Follow-up examination after three years
Three years after inclusion, the patients and their next of kin, if any, as well as healthcare workers from nursing homes or home-based care wherever relevant, were contacted in telephone surveys administered from Innlandet Hospital, Sanderud. In the interviews we collected information on the course of depression, cognition, physical health (GMHR) and functioning (Lawton and Brody's scale for I-ADL). If there were discrepancies between the information provided by the patient and the next of kin/healthcare workers, the interviewers would make a discretionary decision regarding what information should be deemed most valid. The patients were asked to describe their experience of the course of depression (cured of depression / relapse of depression / persistently ill from depression) after the one-year follow-up. They were interviewed with a validated telephone version of the MADRS (17) (n = 105). In addition, the next of kin and/or healthcare workers completed the Cornell scale for depression in dementia (n = 106).
The patients (n = 95) went through a validated telephone version of the Mini Mental State Examination (MMSE) (18). Eighteen further patients whose health condition precluded implementation of the test by telephone went through a traditional MMSE test (14) in the primary health service. Cognitive change over time was measured by the Informant Questionnaire on Cognitive Decline in the Elderly (19), and the Clinical Dementia Rating (20) was completed by the interviewer based on all information on cognition derived from the telephone interviews. The Informant Questionnaire on Cognitive Decline in the Elderly contains 16 questions on cognitive changes over time, for the purposes of this study over the last two years. The Clinical Dementia Rating is used to evaluate cognition and functioning based on available information on memory, orientation, judgement and problem solving, community affairs, home and hobbies, and personal care.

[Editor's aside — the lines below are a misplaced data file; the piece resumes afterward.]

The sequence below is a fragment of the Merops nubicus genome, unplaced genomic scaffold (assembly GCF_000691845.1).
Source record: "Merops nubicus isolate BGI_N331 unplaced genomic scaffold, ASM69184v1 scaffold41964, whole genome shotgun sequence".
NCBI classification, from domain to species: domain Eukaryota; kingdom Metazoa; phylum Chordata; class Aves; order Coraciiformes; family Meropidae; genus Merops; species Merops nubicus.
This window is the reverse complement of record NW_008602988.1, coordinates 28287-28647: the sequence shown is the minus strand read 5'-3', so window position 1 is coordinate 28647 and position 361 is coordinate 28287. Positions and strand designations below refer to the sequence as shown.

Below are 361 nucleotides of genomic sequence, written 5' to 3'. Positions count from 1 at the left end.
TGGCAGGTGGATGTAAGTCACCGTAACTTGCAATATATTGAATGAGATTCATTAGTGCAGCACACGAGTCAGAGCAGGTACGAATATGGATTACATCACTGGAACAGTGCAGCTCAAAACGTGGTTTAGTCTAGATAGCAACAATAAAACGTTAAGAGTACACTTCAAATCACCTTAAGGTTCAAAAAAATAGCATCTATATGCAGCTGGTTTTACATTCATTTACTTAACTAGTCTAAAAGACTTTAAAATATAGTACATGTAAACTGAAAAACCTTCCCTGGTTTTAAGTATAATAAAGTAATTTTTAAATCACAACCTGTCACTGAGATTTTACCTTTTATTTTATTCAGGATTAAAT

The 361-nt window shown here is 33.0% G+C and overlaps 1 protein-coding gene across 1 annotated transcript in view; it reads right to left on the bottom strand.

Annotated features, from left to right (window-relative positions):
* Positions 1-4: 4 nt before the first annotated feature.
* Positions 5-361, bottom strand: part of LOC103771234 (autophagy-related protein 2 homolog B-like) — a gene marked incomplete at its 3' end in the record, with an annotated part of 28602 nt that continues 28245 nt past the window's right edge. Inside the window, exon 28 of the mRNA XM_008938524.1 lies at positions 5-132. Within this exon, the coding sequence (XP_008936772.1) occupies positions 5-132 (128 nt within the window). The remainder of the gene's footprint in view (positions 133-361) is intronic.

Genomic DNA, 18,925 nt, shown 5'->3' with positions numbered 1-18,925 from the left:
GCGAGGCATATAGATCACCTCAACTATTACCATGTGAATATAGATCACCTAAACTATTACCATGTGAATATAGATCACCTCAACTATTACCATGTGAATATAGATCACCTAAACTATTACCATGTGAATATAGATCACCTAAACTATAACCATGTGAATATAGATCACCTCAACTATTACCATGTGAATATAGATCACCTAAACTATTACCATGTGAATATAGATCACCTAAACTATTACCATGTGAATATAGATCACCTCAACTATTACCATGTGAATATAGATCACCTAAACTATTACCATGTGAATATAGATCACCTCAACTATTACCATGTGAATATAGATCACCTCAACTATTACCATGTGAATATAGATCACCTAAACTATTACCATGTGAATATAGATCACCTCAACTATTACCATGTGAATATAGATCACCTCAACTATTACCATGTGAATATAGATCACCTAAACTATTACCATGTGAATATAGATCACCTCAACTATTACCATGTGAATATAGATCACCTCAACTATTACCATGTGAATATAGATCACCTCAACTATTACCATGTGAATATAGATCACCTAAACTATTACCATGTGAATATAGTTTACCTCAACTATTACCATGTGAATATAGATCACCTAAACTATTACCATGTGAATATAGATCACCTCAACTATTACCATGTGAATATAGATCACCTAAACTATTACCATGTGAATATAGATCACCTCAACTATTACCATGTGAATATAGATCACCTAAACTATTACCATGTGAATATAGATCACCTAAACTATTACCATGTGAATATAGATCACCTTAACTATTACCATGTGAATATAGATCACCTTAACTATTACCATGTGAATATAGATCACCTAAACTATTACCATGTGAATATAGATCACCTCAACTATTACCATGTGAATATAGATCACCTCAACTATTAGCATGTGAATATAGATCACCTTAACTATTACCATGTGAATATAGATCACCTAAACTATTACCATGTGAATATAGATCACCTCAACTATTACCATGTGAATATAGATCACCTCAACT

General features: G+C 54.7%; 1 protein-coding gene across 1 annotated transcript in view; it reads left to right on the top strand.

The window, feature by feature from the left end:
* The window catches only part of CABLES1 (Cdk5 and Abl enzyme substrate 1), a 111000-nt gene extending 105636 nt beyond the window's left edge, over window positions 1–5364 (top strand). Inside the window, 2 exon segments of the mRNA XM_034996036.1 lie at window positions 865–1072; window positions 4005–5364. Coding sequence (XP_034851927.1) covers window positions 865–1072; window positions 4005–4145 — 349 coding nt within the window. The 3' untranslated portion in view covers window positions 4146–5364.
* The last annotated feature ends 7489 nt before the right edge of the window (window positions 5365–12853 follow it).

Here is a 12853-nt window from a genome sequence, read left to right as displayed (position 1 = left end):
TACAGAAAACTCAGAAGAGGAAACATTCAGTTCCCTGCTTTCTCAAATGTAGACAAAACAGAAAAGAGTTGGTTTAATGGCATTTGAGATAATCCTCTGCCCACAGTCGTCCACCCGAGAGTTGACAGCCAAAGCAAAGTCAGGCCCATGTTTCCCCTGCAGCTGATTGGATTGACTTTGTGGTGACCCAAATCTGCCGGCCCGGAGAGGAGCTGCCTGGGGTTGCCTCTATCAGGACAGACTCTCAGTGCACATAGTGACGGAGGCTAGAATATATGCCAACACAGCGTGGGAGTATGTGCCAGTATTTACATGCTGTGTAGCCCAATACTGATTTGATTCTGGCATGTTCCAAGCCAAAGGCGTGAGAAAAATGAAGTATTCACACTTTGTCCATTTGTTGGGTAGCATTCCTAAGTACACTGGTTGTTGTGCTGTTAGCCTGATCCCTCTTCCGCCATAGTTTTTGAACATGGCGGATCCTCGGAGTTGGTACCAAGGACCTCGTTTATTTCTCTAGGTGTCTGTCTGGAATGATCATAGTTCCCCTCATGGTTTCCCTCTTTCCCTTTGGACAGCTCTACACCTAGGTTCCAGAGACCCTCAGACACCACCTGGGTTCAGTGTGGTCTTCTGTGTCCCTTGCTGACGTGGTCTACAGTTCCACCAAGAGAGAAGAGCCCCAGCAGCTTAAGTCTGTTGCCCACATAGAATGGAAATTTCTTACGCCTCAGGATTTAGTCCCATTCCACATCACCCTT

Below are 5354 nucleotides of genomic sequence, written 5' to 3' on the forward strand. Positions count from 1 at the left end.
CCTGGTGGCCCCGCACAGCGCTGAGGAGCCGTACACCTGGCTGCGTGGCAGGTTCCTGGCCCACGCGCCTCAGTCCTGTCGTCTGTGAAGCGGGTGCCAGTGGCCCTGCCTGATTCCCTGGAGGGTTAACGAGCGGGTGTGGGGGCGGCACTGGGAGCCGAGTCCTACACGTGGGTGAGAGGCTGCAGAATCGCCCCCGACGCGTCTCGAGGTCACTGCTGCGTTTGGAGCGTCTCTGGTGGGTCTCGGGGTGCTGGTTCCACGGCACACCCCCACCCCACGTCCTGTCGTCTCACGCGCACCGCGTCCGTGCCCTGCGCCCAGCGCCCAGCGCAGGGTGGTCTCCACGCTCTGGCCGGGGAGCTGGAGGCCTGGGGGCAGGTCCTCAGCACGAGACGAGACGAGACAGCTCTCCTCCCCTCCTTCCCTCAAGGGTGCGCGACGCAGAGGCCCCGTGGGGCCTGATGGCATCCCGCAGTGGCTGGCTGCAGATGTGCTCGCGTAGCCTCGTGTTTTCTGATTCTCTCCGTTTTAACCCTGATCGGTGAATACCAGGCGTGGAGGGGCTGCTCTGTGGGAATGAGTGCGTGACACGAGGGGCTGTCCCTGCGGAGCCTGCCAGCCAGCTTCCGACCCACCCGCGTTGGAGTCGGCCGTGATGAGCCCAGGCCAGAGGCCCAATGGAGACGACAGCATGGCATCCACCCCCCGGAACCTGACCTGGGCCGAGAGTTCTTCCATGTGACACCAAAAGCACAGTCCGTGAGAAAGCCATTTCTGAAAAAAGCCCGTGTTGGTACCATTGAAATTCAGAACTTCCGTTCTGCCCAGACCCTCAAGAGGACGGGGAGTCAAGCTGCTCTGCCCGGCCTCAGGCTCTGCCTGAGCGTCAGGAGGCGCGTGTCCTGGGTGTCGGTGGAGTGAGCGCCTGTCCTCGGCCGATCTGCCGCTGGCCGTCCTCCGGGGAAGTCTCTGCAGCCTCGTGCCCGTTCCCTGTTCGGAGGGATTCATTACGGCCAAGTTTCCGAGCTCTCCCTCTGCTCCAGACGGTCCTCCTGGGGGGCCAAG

Based on the data that the study had collected on depression at the one-year and three-year follow-up surveys, we classified the course of depression over three years in the categories favourable/less favourable/unfavourable/unclassifiable. The category unfavourable course included patients who had attempted suicide, suffered at least one relapse that required hospitalisation or were assessed by the interviewer as persistently ill from a depressive condition. The less favourable category included patients who had shown symptoms of depression (MADRS > 9 (21) and/or CSDD > 8 (22)), but did not fulfil the criteria for a favourable or unfavourable course. A favourable course meant that the patients had not suffered a relapse of depression or depressive symptoms (MADRS > 9 and/or CSDD > 8) in the follow-up period.
Three of the authors, all psychiatrists with a PhD degree, used all available information from the surveys to independently classify cognition in the three-year survey into the categories no cognitive impairment, mild cognitive impairment according to the Winblad criteria (23), and dementia according to ICD-10 (11). The three experts were in initial agreement on the classification of the cognitive status of 102 out of 131 patients (77.9 %), and held a consensus meeting to classify those 29 patients (22.1 %) for whom there was no correspondence.